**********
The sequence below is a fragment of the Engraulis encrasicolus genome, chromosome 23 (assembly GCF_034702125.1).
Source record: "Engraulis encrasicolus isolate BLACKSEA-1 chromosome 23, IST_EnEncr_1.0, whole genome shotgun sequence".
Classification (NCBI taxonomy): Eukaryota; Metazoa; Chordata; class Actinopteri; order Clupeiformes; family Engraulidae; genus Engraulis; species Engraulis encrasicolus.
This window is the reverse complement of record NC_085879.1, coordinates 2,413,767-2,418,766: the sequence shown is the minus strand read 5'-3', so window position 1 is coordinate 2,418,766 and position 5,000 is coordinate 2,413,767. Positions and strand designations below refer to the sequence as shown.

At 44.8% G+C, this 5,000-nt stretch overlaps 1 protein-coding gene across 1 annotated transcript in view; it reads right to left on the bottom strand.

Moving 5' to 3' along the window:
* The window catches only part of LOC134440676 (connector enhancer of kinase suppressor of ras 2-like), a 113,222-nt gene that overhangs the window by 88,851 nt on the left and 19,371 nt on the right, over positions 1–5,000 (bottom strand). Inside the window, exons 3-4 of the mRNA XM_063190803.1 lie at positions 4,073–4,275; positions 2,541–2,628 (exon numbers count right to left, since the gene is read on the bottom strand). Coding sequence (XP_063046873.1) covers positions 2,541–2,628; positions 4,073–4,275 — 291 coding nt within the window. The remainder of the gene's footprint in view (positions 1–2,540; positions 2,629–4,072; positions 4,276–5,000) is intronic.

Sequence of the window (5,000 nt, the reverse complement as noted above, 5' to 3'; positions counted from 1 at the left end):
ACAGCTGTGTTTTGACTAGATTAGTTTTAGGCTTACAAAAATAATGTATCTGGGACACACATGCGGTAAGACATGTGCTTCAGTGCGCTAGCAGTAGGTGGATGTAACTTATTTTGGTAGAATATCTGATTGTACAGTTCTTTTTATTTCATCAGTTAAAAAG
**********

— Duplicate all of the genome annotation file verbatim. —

The sequence below is a fragment of the Engraulis encrasicolus genome, chromosome 23 (assembly GCF_034702125.1).
Source record: "Engraulis encrasicolus isolate BLACKSEA-1 chromosome 23, IST_EnEncr_1.0, whole genome shotgun sequence".
Classification (NCBI taxonomy): Eukaryota; Metazoa; Chordata; class Actinopteri; order Clupeiformes; family Engraulidae; genus Engraulis; species Engraulis encrasicolus.
This window is the reverse complement of record NC_085879.1, coordinates 2,413,767-2,418,766: the sequence shown is the minus strand read 5'-3', so window position 1 is coordinate 2,418,766 and position 5,000 is coordinate 2,413,767. Positions and strand designations below refer to the sequence as shown.

At 44.8% G+C, this 5,000-nt stretch overlaps 1 protein-coding gene across 1 annotated transcript in view; it reads right to left on the bottom strand.

Moving 5' to 3' along the window:
* The window catches only part of LOC134440676 (connector enhancer of kinase suppressor of ras 2-like), a 113,222-nt gene that overhangs the window by 88,851 nt on the left and 19,371 nt on the right, over positions 1–5,000 (bottom strand). Inside the window, exons 3-4 of the mRNA XM_063190803.1 lie at positions 4,073–4,275; positions 2,541–2,628 (exon numbers count right to left, since the gene is read on the bottom strand). Coding sequence (XP_063046873.1) covers positions 2,541–2,628; positions 4,073–4,275 — 291 coding nt within the window. The remainder of the gene's footprint in view (positions 1–2,540; positions 2,629–4,072; positions 4,276–5,000) is intronic.

Sequence of the window (5,000 nt, the reverse complement as noted above, 5' to 3'; positions counted from 1 at the left end):
ACAGCTGTGTTTTGACTAGATTAGTTTTAGGCTTACAAAAATAATGTATCTGGGACACACATGCGGTAAGACATGTGCTTCAGTGCGCTAGCAGTAGGTGGATGTAACTTATTTTGGTAGAATATCTGATTGTACAGTTCTTTTTATTTCATCAGTTAAAAAG